According to the first aspect of the invention, a method is proposed for lowering an object to an underwater installation site, wherein use is made of a submersible remotely operated vehicle (ROV) having one or more thrusters for providing at least lateral thrust. The ROV is interconnectable to the load.
The method comprises providing a vessel, preferably a surface vessel, having a winch and an associated suspension cable, interconnecting the object and ROV. The method entails lowering the interconnected object and ROV towards the underwater installation site using a suspension cable. The interconnected object and ROV are in a freely suspended state. The lateral motion of the interconnected object and ROV is controlled using the thrusters of the ROV. Lowering is continued until a holding position is reached in which the interconnected object and ROV are held suspended by the suspension cable at a distance above the installation site.
One or more anchors are provided near the installation site. The ROV is connected to an anchor with an associated positioning wire, while the ROV and object are suspended in the holding position. One or more positioning wires are tensioned and the length of the positioning wires are adjusted such that the interconnected ROV and object are brought to a correct position with a stable orientation with respect to the installation site.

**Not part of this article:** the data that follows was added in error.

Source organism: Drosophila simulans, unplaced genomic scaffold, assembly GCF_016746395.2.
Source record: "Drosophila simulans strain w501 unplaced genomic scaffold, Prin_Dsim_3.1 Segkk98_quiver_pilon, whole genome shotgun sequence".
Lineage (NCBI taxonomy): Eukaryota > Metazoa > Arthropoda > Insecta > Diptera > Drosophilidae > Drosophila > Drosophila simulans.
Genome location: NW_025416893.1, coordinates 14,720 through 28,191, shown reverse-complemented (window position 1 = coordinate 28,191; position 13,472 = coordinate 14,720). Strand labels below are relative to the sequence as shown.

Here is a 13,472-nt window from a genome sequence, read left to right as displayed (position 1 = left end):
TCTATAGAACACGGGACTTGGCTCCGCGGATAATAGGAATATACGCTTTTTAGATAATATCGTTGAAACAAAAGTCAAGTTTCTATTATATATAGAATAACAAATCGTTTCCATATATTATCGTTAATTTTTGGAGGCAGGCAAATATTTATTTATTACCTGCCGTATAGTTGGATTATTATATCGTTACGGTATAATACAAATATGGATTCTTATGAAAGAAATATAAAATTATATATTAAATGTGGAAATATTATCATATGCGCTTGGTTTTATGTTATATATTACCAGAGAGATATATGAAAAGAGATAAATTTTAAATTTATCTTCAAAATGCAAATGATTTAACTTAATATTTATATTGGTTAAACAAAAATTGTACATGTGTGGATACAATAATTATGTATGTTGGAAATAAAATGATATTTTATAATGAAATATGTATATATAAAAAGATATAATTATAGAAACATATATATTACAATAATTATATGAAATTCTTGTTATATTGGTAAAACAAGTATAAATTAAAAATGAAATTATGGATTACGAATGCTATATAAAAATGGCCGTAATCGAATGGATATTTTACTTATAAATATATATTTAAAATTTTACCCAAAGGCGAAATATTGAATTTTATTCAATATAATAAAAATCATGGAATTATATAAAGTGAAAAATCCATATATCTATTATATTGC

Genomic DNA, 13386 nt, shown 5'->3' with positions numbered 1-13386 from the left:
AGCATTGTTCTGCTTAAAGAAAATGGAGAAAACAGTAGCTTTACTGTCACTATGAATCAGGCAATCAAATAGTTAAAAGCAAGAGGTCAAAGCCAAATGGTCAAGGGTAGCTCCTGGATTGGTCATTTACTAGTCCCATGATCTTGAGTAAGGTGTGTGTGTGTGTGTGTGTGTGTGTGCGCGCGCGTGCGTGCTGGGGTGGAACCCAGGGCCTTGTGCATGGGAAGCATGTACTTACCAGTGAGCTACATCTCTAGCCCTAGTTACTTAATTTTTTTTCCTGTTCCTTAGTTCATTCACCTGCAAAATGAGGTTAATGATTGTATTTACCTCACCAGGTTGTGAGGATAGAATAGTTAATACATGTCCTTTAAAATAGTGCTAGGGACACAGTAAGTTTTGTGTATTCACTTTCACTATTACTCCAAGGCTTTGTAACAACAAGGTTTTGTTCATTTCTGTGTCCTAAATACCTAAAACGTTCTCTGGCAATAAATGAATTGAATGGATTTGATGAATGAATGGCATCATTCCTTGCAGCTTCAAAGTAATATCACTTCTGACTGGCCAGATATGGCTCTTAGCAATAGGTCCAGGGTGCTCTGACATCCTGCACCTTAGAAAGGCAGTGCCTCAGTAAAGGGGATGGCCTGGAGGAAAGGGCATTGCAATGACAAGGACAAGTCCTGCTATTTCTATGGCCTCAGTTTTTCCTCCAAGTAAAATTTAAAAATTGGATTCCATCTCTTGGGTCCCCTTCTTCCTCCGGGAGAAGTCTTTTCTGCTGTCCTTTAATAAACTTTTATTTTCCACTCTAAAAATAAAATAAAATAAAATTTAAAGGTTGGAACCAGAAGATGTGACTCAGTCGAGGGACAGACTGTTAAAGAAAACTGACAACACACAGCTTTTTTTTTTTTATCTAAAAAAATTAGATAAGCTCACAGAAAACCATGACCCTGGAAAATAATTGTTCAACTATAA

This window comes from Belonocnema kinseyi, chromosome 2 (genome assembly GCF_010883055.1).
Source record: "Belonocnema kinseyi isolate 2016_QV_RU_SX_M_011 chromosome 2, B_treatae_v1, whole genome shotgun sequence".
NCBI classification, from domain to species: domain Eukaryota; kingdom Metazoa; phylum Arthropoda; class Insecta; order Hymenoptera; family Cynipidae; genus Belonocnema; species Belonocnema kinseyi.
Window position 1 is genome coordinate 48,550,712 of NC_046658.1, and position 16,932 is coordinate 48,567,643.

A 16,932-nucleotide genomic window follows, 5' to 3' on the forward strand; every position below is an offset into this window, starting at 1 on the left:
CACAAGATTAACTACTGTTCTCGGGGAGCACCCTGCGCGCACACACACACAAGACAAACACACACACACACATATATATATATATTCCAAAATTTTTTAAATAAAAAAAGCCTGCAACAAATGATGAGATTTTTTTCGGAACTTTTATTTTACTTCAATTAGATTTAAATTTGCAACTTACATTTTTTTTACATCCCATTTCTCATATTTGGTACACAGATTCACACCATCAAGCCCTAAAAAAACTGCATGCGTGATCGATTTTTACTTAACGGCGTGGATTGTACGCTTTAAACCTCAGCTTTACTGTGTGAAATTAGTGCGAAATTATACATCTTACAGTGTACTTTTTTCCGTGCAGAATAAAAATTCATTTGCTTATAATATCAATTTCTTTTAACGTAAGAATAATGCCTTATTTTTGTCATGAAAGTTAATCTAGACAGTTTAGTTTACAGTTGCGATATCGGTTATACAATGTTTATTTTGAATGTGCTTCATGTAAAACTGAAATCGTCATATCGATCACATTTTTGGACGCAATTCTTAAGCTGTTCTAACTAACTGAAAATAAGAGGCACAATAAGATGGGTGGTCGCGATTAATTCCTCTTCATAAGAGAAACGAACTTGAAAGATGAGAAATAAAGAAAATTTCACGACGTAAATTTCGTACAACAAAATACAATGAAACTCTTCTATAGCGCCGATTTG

The method continues by lowering of the interconnected object and ROV, which are positioned by positioning wires, onto the installation site while keeping the interconnected object and ROV suspended from the suspension cable.
The object can be designed to be installed “permanently” at the installation site, so that the object and the ROV are disconnected once the object is installed. After the disconnection, the ROV and, possibly, the anchors are retrieved. The method is intended to be used for a rather short period at the installation site, such as for performing a flowline tie-in operation. For such operations, the accurate positioning of the tool is also very advantageous. Furthermore, the anchoring winches could be employed to provide a force required for the operation, such as for affecting the tie-in.
The anchor can be of the type that can hold onto the seabed, such as a pile driven into the seabed. It is also possible that the anchor is a piece of equipment or the like already installed on the seabed, such a template already installed on the seabed.
Preferably, multiple anchors are provided at distinct locations and each anchor is connected to the ROV using an associated positioning wire. For example, three or four anchors are arranged at various locations around the installation site, so that ROV and object can be positioned accurately.